A new Gallup Poll shows that a whopping 58% of Americans support the legalization of marijuana. If the U.S. held a national referendum on the subject today, there’s a pretty good chance it would be legalized. Unfortunately, the U.S. government isn’t structured like that and “legalization” is really three things, decriminalization, legalization for medical use, and taxation and regulation. That brings us to our first point.
Know Your Laws- In the U.S. especially, inconsistencies between federal, state, and local laws can create sprawling bureaucratic messes. Washington’s taxation and regulation plan seems to be causing conflict with its current medical law, while Massachusetts appears to have coexisting decriminalization and medical use standards. In Maryland, it’s legal for a person to possess under one ounce of Cannabis with a doctor’s letter, but until the hospital-run clinical trials start, the only way to buy it is on the black market.
Trust Your Sources-If you’re lucky enough to live in a state where medical Cannabis is legal, and in some cases, has been for a decade or two, you’re mostly in the clear. For the rest of us, obtaining medicine can be a risky situation. The medicine we get could be overpriced, ineffective, or even laced with deadly chemicals. Communications between growers, dealers, caregivers, and patients should be open, honest, and direct. If you’re unsure about the quantity or quality of what you’re getting, say so. Always smell the product before using it. If it doesn’t smell right, it probably isn’t safe to consume. Pay attention to the color and size as well as the scent of the buds.
Seek Out Your Strains-The color, size, and smell of certain buds can be indicators as to what kind of medicine you’re getting. Strain names like Maui Wowie, Blue Dream, and White Widow aren’t going to mean much to the inexperienced patient, but you don’t need to be a Cannabis grower or an expert in organic chemistry to know that the two main strain families are Indica and Sativa and the two major active components are THC and CBD. Indica buds are dark, dense, odorous clusters, which produce more full-body relaxation due to high CBD content, while Sativa buds are light in both color and weight and bring on a feelings that can range from cerebral to psychedelic due to high THC content.
Choose Your Method-Smoking isn’t the only way to take your medicine. There’s vaporizing, which cooks the crystals without burning the buds and doesn’t produce much of a smell. This isn’t the most affordable method, with vaporizers ranging from $60 into the upper hundreds. Infusions, which can take up to half a day to make, are the most versatile form of Cannabis medicine. Recipes for brownies, teas, tinctures, ice creams, hand creams, butter, and just about any meal you can think of can be found with a quick Google search. Ingesting cannabis turns THC into Delta-9 THC, an incredibly potent psychedelic, so it’s important to moderate your use. While it’s virtually impossible to overdose, ingesting too much of anything doesn’t feel very good. When making infusions, use lower-grade buds to ensure a more mild medication.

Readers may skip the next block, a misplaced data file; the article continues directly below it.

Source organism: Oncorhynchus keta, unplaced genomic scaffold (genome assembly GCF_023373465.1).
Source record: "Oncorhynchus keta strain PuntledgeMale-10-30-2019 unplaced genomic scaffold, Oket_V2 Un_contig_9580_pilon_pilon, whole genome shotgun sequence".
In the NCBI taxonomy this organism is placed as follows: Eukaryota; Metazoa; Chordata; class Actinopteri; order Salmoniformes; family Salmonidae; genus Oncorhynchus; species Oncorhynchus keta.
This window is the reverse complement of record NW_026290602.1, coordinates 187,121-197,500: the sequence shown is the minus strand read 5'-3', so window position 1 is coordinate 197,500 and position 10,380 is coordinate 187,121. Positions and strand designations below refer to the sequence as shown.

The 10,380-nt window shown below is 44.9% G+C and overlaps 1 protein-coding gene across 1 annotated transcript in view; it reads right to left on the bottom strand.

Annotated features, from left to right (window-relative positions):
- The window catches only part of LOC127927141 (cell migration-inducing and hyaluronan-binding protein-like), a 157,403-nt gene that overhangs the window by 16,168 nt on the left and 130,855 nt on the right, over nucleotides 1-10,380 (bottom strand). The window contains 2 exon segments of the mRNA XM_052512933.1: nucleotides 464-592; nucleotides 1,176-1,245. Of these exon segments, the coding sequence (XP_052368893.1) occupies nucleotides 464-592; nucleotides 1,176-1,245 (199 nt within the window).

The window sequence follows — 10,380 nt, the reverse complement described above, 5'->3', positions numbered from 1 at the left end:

Connect with Your Fellow Patients-If your curiosity about medical Cannabis has led you to the internet, you’re on the right track. There are thousands of people like you out there. Maybe you’ve never tried it before, maybe you used to be a recreational user and got injured, or maybe you’re a “recreational” user who’s just now seeing the health benefits of a more than occasional toke. Any way you slice it, we’ve all been where you are at one point or another. Talk to your friends and family about how Cannabis could benefit you or someone you love, find forums, listservs, and activist organizations, and keep the conversation rolling.
Fight for Your Rights-Once you’ve poked around the internet enough and discerned what’s useful information to you and what isn’t, it’s time to put your knowledge and network to good use. Americans for Safe Access, Marijuana Policy Project, Law Enforcement Against Prohibition, Students for Sensible Drug Policy, Drug Policy Alliance, U.S. Marijuana Party, and National Organization for Reform of Marijuana Laws may already have chapters and initiatives set up in your area. If they don’t, don’t hesitate to get in contact with any of these organizations. Keep in mind that these organizations, while all focused on ending prohibition, can have disparate and sometimes conflicting goals. They can all provide resources and support, but it’s your responsibility as a patient and an advocate to stay informed, make your voice heard, and ensure a safer future for all patients.
Links and Further Reading:
Marijuana: The Gateway to Health by Clint Werner
The Emperor Wears No Clothes by Jack Herer
“In Pot We Trust” by Star Price
“The Union” by Brett Harvey